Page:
Between 1867 and 1957 hundreds of photographers visited the Columbia River Gorge. They were amateurs and professionals; men and women; camera clubbers and tourists. The photographers profiled in The River They Saw all left a stunning visual legacy of a unique and rapidly changing place.
Carleton E. Watkins (1829-1916) was one of the first photographers in the Columbia River Gorge. He arrived from San Francisco in 1867 and traveled by steamship upriver and down. He took pictures with his small stereo camera and a “mammoth plate” camera capable of making 18 x 22 inch glass plate negatives. His early images of the Gorge are still considered among the greatest landscape photographs ever made. While many of his prints remain, nearly all of Watkins’ original glass plate negatives were destroyed in the 1906 San Francisco earthquake.
In the early 1900s Sarah Hall Ladd (1857-1927) and Lily White (1866-1944) lived together aboard a large houseboat in the Columbia River Gorge. Lily White was from a prosperous pioneer family. Sarah Ladd had married into the wealthy Ladd family. Both excelled at photography and became internationally known for their pictorialist-style landscapes of the Gorge filled with soft light, clouds and atmosphere. Many of their photographs illustrated travel brochures and magazines helping draw tourism to the area. Lily White also took portraits of Native Americans.
Benjamin Gifford (1859-1936) got his start in photography in the Midwest and opened a portrait studio in Portland around 1890. But his interest quickly turned to landscape photography. An accomplished photographer and printer, he became the first photographer in the area to use electric lights to make enlargements. In 1897 Gifford moved to The Dalles and began taking photographs for the railroad companies. He supplied them with mural-size photos of the Columbia River Gorge and other photographs of Oregon scenery that were displayed in train stations across the country. Gifford also became well-known for his remarkable stop-action photography.
Brothers Fred H. (1878-1955) and Oscar H. Kiser (1883-1905) started photography as a hobby. Fred gained recognition as one of the most successful commercial photographers and one of the best artistic mountain photographers in the nation during the first quarter of the 20th century. Through his Kiser Photo Company and other enterprises, he produced and sold prints, albums, stereographs, postcards, and glass lantern slides, many of which were hand-colored in oils. As the official photographer for the Lewis and Clark Exposition at Portland, Ore, in 1905, Kiser gained a wide audience. His photographs helped promote Crater Lake National Park and establish Glacier National Park.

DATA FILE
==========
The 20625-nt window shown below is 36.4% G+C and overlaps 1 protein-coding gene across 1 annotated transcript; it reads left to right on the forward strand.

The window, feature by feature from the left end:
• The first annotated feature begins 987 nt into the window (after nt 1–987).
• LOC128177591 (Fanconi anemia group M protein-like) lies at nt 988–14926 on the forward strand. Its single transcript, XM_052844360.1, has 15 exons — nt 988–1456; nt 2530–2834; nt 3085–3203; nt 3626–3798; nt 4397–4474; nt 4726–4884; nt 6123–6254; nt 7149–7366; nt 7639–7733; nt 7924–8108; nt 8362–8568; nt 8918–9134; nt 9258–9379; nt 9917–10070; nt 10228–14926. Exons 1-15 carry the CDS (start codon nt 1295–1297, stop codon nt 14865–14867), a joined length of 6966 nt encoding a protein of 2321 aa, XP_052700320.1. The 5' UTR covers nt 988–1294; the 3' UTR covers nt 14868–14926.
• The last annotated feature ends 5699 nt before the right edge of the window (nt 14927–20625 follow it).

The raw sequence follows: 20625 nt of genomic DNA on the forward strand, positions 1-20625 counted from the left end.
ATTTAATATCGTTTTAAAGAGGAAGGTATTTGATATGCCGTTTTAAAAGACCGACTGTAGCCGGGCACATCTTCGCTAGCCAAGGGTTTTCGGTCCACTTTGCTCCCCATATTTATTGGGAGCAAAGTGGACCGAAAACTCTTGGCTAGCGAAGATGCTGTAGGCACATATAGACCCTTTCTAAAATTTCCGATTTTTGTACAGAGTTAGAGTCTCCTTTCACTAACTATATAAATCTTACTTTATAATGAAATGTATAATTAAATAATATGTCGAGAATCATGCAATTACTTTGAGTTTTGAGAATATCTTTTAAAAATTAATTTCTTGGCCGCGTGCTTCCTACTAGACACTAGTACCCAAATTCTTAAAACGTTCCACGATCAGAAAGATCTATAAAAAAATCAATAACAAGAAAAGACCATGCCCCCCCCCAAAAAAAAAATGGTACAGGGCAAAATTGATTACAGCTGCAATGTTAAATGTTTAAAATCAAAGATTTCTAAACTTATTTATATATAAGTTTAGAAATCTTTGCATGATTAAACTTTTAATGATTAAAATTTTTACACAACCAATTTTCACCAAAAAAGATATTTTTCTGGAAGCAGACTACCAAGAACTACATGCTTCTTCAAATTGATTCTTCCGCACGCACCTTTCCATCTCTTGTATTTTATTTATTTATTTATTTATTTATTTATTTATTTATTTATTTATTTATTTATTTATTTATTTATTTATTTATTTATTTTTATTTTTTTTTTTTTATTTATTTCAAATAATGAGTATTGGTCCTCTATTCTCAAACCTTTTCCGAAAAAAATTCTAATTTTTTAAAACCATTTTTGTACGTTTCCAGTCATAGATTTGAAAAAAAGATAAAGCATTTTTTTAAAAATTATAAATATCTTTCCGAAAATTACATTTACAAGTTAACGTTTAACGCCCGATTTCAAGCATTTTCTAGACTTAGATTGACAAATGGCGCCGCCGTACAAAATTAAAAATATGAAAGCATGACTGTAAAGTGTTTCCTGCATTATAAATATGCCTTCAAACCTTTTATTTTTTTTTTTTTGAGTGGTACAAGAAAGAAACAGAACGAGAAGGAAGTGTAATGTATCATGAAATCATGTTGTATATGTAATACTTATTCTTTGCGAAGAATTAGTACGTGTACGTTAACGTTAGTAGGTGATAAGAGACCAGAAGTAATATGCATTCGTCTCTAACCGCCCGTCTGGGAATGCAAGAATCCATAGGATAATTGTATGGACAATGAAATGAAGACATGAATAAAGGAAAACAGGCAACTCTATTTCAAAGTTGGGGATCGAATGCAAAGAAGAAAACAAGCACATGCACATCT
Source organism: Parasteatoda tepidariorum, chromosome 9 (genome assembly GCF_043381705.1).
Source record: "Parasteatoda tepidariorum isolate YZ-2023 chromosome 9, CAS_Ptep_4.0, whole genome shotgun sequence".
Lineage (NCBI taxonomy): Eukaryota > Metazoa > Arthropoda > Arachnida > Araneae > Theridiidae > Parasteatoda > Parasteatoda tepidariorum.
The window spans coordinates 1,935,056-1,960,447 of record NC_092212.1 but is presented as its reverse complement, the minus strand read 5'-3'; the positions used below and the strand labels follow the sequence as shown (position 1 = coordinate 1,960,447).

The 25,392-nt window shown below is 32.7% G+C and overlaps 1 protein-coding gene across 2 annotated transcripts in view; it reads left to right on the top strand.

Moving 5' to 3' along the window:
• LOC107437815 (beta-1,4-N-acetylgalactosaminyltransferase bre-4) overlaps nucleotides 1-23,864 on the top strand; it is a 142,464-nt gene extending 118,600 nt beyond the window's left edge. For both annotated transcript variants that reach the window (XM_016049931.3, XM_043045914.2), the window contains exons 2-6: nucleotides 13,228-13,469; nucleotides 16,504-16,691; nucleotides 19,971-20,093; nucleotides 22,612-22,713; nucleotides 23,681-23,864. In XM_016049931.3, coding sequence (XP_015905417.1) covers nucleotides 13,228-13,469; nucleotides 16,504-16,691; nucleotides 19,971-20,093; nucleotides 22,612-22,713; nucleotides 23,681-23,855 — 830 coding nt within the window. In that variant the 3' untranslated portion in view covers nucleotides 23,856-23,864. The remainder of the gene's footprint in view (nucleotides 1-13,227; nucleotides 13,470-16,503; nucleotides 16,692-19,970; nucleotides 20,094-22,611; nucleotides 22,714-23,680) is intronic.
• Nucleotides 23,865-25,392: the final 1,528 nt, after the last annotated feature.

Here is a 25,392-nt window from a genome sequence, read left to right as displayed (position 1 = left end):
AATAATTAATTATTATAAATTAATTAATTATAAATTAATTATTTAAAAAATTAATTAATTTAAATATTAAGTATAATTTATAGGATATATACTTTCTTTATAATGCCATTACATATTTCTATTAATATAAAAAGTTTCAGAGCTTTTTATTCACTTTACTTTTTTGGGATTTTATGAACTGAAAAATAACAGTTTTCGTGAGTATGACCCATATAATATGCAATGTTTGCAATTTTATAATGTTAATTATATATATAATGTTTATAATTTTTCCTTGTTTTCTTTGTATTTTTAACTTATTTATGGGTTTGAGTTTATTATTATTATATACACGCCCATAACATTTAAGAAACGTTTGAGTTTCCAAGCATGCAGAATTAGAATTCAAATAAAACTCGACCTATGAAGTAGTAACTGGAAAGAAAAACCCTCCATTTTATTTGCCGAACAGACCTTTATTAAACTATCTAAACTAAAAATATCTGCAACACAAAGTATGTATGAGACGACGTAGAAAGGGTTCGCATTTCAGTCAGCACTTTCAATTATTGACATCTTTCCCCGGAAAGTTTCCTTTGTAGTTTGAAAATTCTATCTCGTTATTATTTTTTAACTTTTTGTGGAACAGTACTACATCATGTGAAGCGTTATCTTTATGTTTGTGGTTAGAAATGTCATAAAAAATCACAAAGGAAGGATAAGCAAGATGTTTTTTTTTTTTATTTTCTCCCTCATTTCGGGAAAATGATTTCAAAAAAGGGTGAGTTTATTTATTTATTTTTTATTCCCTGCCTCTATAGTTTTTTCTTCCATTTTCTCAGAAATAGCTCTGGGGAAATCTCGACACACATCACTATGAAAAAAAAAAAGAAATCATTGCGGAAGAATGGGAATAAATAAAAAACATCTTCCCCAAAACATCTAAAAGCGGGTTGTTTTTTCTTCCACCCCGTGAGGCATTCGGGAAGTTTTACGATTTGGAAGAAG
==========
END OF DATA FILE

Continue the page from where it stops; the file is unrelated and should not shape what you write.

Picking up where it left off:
Ray Atkeson (1907-1990) had been employed by a photo studio, first as a janitor, then as an assistant, finally becoming a photographer. And he was one of the first Oregon photographers to get preproduction samples of Kodachrome film when it was invented. Atkeson took his one day a week off and began using color film before many other people had access to it or learned how to use it.
When World War II came along, film was rationed. It could only be obtained, especially Kodachrome, by a military requisition. Atkeson was employed by Photo Art Studios, which was in fact a military contractor and thus he had access to color film.
At the end of the war, most nationally-published magazines converted from primarily black and white to primarily color photography. At that time, Atkeson had the largest personal collection of color photos of the Columbia River Gorge in existence. He had been shooting in color film for eight years and had a large library of color pictures of the Gorge. And that is the moment he launched his freelancer career.
Source: Interview with Thomas Robinson
Monner (1909-1998), born in Portland, spent much of his early childhood on eastern Oregon cattle ranches. Agricultural photography came natural to him and his work appeared in the Farm Journal and, for more than 30 years, in the Oregon Journal. He was an active member of the Mazamas mountaineering club and one of the original members of the Mt. Hood Ski Patrol. He first met fellow photographer Ray Atkeson, by coincidence, on the summit of Mt. Hood.
Between 1867 and 1957 hundreds of photographers traveled through the Columbia Gorge creating stunning images of a magical landscape.
© 2013 Oregon Public Broadcasting.